Mr. Scheffelin, though his son, Tom, donated a nice Compucorp 344 calculator along with power supply, carrying case, and manual to the museum. Edward used this calculator for many years in his work, taking great care of it. It was evenually given to his son, Tom, who provided the machine and accessories to the museum on behalf of his father. Thanks to both Edward and Tom for allowing the Old Calculator Museum to become the new home for this wonderful vintage calculator.
Mr. Charles L. Smith
Mr. Smith worked for Monroe Calculator Co. beginning in 1970 through around 1976. He attended training schools for a number of Monroe's Canon-made desktop electronic calculators, including classes for the Monroe 920 and Monroe 925. Charles donated a large cache of original Monroe service and training documentation for the 920 and 925 calculators, along with Monroe service bulletins for these and the Monroe 950, and Monroe 990 calculators. The documentation includes logic diagrams, timing diagrams, circuit board layouts, parts lists, and troubleshooting/repair guides. The museum will endeavor to scan and put as much of this documentation online over time.
Along with the donation of documentation, he also donated a Monroe 920 calculator in good, fully operational condition. Charles shared a number of interesting stories about problems with the 920 and 925 calculators, which were manufactured in Japan by Canon, and sold and services in North America by Monroe. There were major problems with intermittent connections in the machines that caused service nightmares because the problems were very difficult to track down and repair. A settlement was finally made where Canon provided flow-soldering machines to Monroe's service center in Orange, NJ, and calculator circuit boards were re-soldered. Sincere thanks to Charles for his generous donations to the Old Calculator Museum.
Mr. Bill Ewing
Mr. Ewing took a job at Victor Business Machines back in 1975, fresh out of the Navy. He worked for Victor his entire career, and is now retired. Bill happened across the Old Calculator Museum's exhibit on the Victor 4900 calculator, and it struck him that he still had some Victor stuff left over from his work days -- a programming manual for the 4900, and some magnetic cards for the 4900 calculator. He contacted the museum and graciously offered the programming manual and magnetic cards to the museum as a gift. The materials were received in wonderful condition. The programming manual will be instrumental in further documenting the amazing capabilities of the 4900. At some point, when time permits, the magnetic cards, contained in a little envelope marked GAMES could be very interesting to try reading into the museum's 4900, and see if they are still readable and functional. Any findings will be added to the 4900 exhibit. Sincere thanks for Bill for his generous contribution to the museum.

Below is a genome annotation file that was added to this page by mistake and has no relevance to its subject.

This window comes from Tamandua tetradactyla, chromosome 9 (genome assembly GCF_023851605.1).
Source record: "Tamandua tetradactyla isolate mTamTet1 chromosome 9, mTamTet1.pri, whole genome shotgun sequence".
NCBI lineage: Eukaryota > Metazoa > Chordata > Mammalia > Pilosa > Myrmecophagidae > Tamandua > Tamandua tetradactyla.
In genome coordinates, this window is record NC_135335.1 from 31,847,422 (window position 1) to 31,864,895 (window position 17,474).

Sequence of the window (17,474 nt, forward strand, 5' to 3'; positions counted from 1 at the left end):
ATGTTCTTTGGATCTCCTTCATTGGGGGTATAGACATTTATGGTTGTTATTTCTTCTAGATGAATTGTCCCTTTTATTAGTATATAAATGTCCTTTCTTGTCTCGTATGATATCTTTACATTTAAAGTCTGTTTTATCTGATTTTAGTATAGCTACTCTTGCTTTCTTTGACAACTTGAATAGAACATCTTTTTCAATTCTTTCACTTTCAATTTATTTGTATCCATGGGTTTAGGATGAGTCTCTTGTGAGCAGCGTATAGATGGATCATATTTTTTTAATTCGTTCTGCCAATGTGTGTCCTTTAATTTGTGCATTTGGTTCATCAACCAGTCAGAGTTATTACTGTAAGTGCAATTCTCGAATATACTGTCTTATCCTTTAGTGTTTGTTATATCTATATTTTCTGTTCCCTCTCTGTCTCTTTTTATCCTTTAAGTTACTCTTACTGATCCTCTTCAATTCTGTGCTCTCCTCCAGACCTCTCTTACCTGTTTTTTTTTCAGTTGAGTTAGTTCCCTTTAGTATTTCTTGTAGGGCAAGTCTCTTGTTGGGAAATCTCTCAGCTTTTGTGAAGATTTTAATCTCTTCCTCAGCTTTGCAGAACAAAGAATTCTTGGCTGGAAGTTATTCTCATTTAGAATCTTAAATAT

The Estate of Mr. Al Swing
Mr. Swing had a long and rewarding career with Fluor, a global engineering firm, before retiring as a Piping Material Engineering Group Supervisor. His experience encompassed dozens of major engineering projects in the US and abroad. His daily workplace calculator was a Monroe(Litton) Model 1920, donated by his family to honor a man that appreciated the wonder of such technology and that utilized it to help build great things.
Dr. Mohamad Hassoun
Mohamad contacted the museum back in 2010, and over the years, we have come to discover how we are both so passionate about old calculators. This shared passion has lead to a close friendship. In 2013, Mohamad made a visit to the Old Calculator Museum, and we had a wonderful time together tinkering with some machines, including repairing a Victor 13-322 that had developed a problem. Over the years, Mohamad has supported the museum with greatly appreciated donations including a beautiful Addo-X 9958, various parts to support the repair of machines in the museum, as well as sharing of documentation that he's found. Mohamad is a great friend, and we will continue to share our passion for these wonderful old machines as long as we're able. Thank you for everything, Mohamad.
Mr. Pomerleau contacted the Old Calculator Museum in April of 2014 indicating that he was employed by Wang Labs from 1969 to 1981, and that he had a Wang C-50 calculator that was used daily in his job since during the mid-1970's, and when he left Wang, he was given the calculator. It ended up being saved in a closet all these years, and he pulled it out as he was in the process of moving, and fired it up, and low and behold, it still worked. He found the Old Calculator via a web search, and offered the machine as a donation to the museum. The machine was received, and while a little grubby after all these years, is in good condition and works perfectly. We will be working to get an exhibit for this great old artifact online as soon as possible. Sincere thanks to Mr. Pomerleau for his kindness in donating his old calculator to the museum.